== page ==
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Wednesday, May 9, 2012

A Rigid Refusal to Renegotiate: Blaming the Greeks

As Greek party leaders struggled to put together a government in May 2012 after a splintering election, a major (and contentious) issue was whether to demand a renegotiation of the bailout agreement. Alexis Tsipras, leader of the Coalition of the Radical Left known as Syriza (which made large gains in the election), was declaring the agreement null and void given the mandate implied by the gains made on the far right and left (both being opposed to the austerity program). The New York Times reports that Tsipras believed he “had changed the debate to the point that the formerly dominant parties that had signed the loan agreement were . . .  indicating they might agree to demand it be renegotiated.” Tsipras’s statements were enough to prompt a firm Nein! from Angela Merkel in Berlin and a related “tightening of the screws” from the committee of the European Financial Stability Facility.

On May 9, 2012, after a “lively discussion” among finance officials from the 17 states of the E.U. that use the euro, the E.U.’s European Council of Ministers (of the euro states) decided to withhold $1.3 billion from a $6.8 billion tranche scheduled for release on the next day. The Greek party leaders doubtless got the point: the spigot would be turned off were the agreement renounced by Greece.

It was not as if going back to the table was unheard of in the history of the E.U. The decision to treat the latest agreement as non-negotiable can thus be viewed as arbitrary. That it was the fresh input of the Greek people that had prompted new demands in Greece that the agreement be renegotiated makes the arbitrariness particularly suspect in terms of democratic legitimacy.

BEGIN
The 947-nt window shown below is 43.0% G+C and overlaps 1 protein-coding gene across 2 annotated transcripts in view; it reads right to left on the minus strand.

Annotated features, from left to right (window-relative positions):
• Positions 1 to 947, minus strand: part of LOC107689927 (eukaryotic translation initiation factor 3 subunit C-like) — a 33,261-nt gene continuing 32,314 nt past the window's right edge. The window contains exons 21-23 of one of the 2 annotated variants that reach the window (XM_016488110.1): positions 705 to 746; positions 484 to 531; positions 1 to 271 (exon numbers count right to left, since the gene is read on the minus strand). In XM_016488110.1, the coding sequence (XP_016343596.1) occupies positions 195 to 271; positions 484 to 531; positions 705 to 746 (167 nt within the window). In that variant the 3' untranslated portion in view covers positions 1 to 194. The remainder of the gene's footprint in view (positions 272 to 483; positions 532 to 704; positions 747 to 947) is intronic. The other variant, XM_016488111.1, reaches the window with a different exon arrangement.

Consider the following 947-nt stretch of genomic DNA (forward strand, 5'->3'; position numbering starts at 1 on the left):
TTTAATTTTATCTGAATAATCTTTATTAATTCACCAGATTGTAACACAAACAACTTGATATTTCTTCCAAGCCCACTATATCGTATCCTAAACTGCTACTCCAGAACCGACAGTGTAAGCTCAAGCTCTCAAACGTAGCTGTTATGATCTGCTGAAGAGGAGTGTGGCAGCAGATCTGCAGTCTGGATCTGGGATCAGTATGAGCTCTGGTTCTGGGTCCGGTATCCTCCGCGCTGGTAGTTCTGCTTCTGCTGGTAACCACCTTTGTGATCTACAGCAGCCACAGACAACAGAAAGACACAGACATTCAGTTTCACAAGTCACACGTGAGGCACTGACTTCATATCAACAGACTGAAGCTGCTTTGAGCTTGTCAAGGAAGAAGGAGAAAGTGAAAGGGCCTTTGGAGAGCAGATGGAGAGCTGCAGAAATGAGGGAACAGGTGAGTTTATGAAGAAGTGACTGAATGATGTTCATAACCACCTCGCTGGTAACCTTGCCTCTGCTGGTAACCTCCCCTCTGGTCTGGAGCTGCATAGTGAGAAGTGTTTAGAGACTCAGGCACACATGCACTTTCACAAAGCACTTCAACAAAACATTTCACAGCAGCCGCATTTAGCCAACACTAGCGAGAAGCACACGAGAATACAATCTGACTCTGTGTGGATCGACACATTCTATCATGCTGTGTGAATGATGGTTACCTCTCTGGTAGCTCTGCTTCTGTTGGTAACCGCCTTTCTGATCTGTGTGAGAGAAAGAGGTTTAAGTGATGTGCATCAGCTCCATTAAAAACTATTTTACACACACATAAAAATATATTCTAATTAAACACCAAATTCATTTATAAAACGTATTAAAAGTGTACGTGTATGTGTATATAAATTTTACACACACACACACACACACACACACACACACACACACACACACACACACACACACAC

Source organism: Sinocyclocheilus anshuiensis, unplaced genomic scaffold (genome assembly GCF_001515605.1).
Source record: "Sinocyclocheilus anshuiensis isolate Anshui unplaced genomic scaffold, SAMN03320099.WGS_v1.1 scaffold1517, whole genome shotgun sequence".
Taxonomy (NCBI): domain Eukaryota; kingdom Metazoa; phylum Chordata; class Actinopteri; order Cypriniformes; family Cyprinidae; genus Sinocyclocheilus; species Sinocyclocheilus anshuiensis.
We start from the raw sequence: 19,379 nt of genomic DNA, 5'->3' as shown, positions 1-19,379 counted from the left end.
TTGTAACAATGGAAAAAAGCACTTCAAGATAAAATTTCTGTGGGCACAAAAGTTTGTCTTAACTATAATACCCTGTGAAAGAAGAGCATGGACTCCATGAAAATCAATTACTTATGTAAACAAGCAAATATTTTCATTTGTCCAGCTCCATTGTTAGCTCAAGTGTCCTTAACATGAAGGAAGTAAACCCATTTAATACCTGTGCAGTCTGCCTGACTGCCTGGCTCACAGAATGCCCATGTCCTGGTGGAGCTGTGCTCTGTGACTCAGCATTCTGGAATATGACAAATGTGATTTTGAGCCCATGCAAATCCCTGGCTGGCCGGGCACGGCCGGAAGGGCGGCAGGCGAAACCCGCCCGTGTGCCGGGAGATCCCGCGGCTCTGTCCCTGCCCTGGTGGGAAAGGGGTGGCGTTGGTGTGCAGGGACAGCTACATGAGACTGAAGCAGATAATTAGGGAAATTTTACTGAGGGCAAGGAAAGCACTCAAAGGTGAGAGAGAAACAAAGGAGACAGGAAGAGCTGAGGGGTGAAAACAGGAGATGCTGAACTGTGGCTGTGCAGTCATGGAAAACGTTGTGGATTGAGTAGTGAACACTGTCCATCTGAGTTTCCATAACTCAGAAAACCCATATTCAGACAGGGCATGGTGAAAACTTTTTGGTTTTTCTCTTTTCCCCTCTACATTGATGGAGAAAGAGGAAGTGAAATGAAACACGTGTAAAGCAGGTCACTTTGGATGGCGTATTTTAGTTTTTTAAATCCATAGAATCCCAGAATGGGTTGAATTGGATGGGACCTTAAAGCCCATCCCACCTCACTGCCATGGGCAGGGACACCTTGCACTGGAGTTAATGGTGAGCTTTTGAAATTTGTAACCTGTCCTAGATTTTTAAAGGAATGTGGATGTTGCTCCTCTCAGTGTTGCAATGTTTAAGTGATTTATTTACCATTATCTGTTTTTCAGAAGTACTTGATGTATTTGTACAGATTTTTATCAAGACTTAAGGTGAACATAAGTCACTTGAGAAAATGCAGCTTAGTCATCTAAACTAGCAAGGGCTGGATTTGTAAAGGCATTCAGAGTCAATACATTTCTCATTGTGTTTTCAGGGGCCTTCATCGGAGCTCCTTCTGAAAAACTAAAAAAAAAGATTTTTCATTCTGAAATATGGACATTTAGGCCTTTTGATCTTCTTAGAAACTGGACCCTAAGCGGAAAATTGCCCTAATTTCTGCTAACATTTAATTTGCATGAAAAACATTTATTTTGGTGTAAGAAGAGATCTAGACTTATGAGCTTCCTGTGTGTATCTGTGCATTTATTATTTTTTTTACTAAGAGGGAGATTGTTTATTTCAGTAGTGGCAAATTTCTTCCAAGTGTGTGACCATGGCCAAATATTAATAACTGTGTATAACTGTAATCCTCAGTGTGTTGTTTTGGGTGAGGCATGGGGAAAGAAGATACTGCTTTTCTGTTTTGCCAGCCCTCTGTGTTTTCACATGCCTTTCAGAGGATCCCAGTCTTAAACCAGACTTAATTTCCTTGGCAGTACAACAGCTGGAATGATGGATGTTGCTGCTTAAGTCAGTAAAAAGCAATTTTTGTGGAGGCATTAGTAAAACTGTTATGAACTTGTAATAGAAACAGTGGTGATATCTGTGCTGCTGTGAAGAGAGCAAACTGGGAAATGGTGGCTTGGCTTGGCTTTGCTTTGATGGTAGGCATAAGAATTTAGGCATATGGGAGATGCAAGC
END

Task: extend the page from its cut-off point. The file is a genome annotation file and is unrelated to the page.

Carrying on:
The strategy being pursued by the German officials was to make it seem like the decision to shut off the spigot, which would cause Greece to default and presumably have to give up the euro currency, was entirely that of the Greek party leaders. “We want Greece to stay in the euro zone, but whether Greece stays in the euro zone is in Greece’s hands, and it’s now a decision to be taken in Greece,” the German foreign minister, Guido Westerwelle, said in Brussels. However, the question actually rested as much on the German decision whether or not to renegotiate as on the Greek decision whether or not to do so. In other words, it takes two to tangle. For one side to act as if its hands are tied when they are not is disingenuous.

“One thing is clear,” Mr. Westerwelle said, “we stand by our promise to help. But that also means that the agreed reforms are implemented in Greece. If for whatever reason, which I’m not expecting, and which I expressly hope not, if Greece ends its reform course, then I don’t see that the next tranches can be paid.”  Actually, the next tranches could be paid—meaning it would be possible. Treating what is actually a matter of discretion (i.e., the decision on whether to renegotiate) as one of impossibility is also disingenuous and logically flawed. Westerwelle was intentionally ignoring the possibility that the E.U.’s promise to help could extend beyond the last agreement—meaning that the promise could extend to include renegotiations—additional talks justified by the fresh input from the Greek electorate.

To be sure, a lot of posturing on both sides was undoubtedly going on. My point is that the artificiality of the “donor” intransigence ought to be recognized and thus held to be invalid, or at the very least as less than honest. A decision not to renegotiate is a decision nonetheless. As such, it should be owned up to by those officials making it rather than “exported” to the Greeks as if they had made it. False or artificial rigidity is an ugly thing that reflects on the character of those foisting it on a democratic populous.

Source: Rachel Donadio and Niki Kitsantonis, “Continuing Leadership Deadlock in Greece as Its Lenders Watch and Wait,” The New York Times, May 9, 2012. http://www.nytimes.com/2012/05/10/world/europe/new-elections-appear-likely-in-greece.html?pagewanted=1&_r=1&ref=world

Sen. Lugar and the Socialists